Hampton Normal and Agricultural Institute
Bassette initially supplemented his income by working a small farm near Hampton. He somehow found time to study law and was admitted to legal practice in Elizabeth City County. He qualified as a notary public on April 11, 1889, and on May 30, 1893. He likely served as assistant commonwealth’s attorney for the county early in the 1890s. Bassette was one of the last African American public officials in the county prior to the conservative-white takeover of local government during the decade.
In 1889 “Lawyer Bassette,” as he was often called, was one of the dozen founders of the People’s Building and Loan Association of Hampton. He wrote its charter and served as its general counsel. The association grew rapidly and by 1904 was capitalized at more than $100,000. Bassette’s personal finances improved at the same time. He invested wisely in local real estate and in 1897 reported that he owned property worth $6,200. He joined local fraternal and service organizations, including the Masons, the Odd Fellows, and the Seven Wise Men, and for many years he participated in and several times presided at the annual Emancipation Proclamation Day celebration in Hampton. Bassette also became superintendent of the Sunday school of the First Baptist Church in Hampton and taught there for many years.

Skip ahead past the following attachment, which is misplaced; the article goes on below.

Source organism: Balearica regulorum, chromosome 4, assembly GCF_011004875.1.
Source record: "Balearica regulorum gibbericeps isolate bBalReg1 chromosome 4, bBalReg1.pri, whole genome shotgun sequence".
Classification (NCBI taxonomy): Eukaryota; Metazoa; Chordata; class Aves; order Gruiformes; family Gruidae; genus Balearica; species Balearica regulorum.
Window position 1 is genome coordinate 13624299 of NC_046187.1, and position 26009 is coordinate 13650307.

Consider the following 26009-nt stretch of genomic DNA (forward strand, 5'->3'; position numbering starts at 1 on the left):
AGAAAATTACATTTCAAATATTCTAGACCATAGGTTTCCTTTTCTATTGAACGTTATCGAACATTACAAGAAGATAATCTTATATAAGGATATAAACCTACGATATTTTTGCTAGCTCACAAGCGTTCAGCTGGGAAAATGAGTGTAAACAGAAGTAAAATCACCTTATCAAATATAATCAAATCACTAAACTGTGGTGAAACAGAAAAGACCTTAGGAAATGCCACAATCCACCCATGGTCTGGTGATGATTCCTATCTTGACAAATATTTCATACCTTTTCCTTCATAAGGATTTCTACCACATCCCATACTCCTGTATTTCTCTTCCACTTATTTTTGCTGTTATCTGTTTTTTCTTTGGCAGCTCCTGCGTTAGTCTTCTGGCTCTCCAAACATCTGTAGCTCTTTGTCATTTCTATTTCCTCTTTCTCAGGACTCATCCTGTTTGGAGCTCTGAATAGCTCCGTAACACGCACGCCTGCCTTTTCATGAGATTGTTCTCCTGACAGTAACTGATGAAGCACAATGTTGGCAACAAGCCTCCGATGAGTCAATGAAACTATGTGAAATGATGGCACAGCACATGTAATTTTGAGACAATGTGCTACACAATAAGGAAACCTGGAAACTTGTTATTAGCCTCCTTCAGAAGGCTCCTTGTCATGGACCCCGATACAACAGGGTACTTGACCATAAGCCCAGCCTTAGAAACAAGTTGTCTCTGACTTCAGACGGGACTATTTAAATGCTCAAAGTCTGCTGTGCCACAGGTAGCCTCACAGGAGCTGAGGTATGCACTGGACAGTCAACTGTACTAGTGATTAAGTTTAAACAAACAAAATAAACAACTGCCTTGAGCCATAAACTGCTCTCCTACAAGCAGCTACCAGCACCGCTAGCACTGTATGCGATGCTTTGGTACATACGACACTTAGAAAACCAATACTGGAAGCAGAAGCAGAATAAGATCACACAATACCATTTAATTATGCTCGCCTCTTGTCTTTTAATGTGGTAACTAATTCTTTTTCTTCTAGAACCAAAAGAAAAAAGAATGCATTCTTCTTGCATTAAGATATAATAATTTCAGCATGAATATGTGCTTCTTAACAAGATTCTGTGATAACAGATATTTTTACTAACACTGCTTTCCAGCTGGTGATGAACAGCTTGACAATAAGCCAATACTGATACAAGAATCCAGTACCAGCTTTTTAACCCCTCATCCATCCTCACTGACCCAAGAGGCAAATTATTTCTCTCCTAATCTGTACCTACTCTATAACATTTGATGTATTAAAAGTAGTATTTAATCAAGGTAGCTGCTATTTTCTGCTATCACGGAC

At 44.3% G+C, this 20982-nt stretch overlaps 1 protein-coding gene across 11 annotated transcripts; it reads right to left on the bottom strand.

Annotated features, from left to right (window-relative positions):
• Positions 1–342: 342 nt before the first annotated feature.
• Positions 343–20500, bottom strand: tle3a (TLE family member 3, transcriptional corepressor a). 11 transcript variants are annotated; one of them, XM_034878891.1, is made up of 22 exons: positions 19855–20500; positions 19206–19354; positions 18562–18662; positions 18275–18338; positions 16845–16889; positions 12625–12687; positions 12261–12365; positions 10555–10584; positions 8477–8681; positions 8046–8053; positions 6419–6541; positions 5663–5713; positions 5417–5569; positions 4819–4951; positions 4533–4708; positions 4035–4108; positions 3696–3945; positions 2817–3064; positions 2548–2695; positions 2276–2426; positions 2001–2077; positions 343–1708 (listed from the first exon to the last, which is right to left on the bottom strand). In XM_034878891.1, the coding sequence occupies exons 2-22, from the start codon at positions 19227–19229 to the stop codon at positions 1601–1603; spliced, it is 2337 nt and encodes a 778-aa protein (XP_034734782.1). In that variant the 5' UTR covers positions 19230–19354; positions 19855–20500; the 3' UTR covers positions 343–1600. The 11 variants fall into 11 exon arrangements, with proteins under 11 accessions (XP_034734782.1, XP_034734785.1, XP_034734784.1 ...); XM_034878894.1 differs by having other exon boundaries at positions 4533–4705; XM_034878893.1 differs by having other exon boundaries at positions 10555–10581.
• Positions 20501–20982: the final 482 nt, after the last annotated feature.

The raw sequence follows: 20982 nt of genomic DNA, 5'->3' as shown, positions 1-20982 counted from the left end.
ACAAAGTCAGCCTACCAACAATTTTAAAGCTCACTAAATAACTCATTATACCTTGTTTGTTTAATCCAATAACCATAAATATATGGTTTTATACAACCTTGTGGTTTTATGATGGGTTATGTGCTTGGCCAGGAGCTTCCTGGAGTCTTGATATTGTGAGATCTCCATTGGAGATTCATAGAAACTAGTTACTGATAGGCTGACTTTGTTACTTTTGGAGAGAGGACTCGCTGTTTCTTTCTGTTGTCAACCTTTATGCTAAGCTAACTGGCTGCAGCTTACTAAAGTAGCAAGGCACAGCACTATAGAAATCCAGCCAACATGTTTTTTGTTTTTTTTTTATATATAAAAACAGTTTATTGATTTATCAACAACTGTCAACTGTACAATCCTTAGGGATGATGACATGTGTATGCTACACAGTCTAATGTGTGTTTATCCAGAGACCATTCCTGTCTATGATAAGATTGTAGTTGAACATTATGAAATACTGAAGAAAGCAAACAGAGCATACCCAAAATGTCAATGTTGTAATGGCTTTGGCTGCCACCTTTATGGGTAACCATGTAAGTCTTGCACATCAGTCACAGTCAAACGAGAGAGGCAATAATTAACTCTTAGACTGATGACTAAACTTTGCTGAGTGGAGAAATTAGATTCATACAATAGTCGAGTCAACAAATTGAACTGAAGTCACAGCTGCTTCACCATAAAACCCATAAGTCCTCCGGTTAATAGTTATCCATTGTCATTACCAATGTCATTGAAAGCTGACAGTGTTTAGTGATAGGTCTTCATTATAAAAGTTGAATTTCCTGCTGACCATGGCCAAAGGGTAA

Bassette was one of the best-known figures in Hampton’s African American community, and the city named one of its schools after him. As impressive as Bassette’s own rise from poverty at the end of the American Civil War (1861–1865) to half a century of distinguished civic leadership had been, his family’s subsequent achievements may have been his most significant accomplishment. While still teaching school, on September 8, 1881, Bassette married Louisa P. Boykin, of Surry County. Following her death, he married Ida E. Diggs, of Mathews County, on December 18, 1884. Of their ten children, three sons and three daughters lived to maturity. The sons all attended Howard University and became distinguished professional men and community leaders. Andrew William Ernest Bassette Jr. became an attorney, Burrell Bassette became a physician, and Edward G. Bassette became a dentist. Some of their sons, in their turns, also pursued careers in law and medicine.
In one of his last public appearances, Bassette delivered the principal address at the annual breakfast of Hampton Institute alumni in June 1940. Bassette died at his home in Hampton on August 7, 1942, and was buried in Bassette’s Cemetery in Hampton.